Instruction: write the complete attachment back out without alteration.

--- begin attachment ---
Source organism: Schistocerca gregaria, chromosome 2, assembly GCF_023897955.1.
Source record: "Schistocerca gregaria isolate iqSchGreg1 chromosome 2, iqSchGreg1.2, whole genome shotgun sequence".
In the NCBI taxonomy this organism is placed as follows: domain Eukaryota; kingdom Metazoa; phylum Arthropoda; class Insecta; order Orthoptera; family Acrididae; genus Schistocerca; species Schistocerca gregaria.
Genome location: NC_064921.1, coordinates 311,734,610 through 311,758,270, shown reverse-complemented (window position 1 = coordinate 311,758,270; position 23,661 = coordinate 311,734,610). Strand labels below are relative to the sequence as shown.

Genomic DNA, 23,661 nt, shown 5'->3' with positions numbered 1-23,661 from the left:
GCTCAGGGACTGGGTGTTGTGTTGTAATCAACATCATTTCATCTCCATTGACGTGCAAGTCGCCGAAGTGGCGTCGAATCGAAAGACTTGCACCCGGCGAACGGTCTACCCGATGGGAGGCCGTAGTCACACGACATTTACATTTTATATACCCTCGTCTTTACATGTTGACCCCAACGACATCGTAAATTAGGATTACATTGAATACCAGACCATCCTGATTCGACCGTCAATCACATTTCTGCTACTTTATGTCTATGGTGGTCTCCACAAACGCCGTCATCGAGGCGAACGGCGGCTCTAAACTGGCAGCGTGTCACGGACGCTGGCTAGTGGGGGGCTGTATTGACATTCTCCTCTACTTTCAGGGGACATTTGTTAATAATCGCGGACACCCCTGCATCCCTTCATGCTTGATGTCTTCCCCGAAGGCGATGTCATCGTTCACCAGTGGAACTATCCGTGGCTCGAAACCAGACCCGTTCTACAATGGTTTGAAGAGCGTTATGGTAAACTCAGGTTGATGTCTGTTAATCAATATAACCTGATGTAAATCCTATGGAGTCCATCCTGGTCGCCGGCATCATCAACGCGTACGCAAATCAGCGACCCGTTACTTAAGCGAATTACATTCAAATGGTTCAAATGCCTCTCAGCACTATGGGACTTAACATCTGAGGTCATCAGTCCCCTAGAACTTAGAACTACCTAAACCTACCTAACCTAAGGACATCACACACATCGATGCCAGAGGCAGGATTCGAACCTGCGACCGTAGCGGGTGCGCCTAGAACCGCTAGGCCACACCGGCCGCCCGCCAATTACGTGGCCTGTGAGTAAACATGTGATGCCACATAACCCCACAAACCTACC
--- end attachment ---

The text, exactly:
Source organism: Schistocerca gregaria, chromosome 2, assembly GCF_023897955.1.
Source record: "Schistocerca gregaria isolate iqSchGreg1 chromosome 2, iqSchGreg1.2, whole genome shotgun sequence".
In the NCBI taxonomy this organism is placed as follows: domain Eukaryota; kingdom Metazoa; phylum Arthropoda; class Insecta; order Orthoptera; family Acrididae; genus Schistocerca; species Schistocerca gregaria.
Genome location: NC_064921.1, coordinates 311,734,610 through 311,758,270, shown reverse-complemented (window position 1 = coordinate 311,758,270; position 23,661 = coordinate 311,734,610). Strand labels below are relative to the sequence as shown.

Genomic DNA, 23,661 nt, shown 5'->3' with positions numbered 1-23,661 from the left:
GCTCAGGGACTGGGTGTTGTGTTGTAATCAACATCATTTCATCTCCATTGACGTGCAAGTCGCCGAAGTGGCGTCGAATCGAAAGACTTGCACCCGGCGAACGGTCTACCCGATGGGAGGCCGTAGTCACACGACATTTACATTTTATATACCCTCGTCTTTACATGTTGACCCCAACGACATCGTAAATTAGGATTACATTGAATACCAGACCATCCTGATTCGACCGTCAATCACATTTCTGCTACTTTATGTCTATGGTGGTCTCCACAAACGCCGTCATCGAGGCGAACGGCGGCTCTAAACTGGCAGCGTGTCACGGACGCTGGCTAGTGGGGGGCTGTATTGACATTCTCCTCTACTTTCAGGGGACATTTGTTAATAATCGCGGACACCCCTGCATCCCTTCATGCTTGATGTCTTCCCCGAAGGCGATGTCATCGTTCACCAGTGGAACTATCCGTGGCTCGAAACCAGACCCGTTCTACAATGGTTTGAAGAGCGTTATGGTAAACTCAGGTTGATGTCTGTTAATCAATATAACCTGATGTAAATCCTATGGAGTCCATCCTGGTCGCCGGCATCATCAACGCGTACGCAAATCAGCGACCCGTTACTTAAGCGAATTACATTCAAATGGTTCAAATGCCTCTCAGCACTATGGGACTTAACATCTGAGGTCATCAGTCCCCTAGAACTTAGAACTACCTAAACCTACCTAACCTAAGGACATCACACACATCGATGCCAGAGGCAGGATTCGAACCTGCGACCGTAGCGGGTGCGCCTAGAACCGCTAGGCCACACCGGCCGCCCGCCAATTACGTGGCCTGTGAGTAAACATGTGATGCCACATAACCCCACAAACCTACC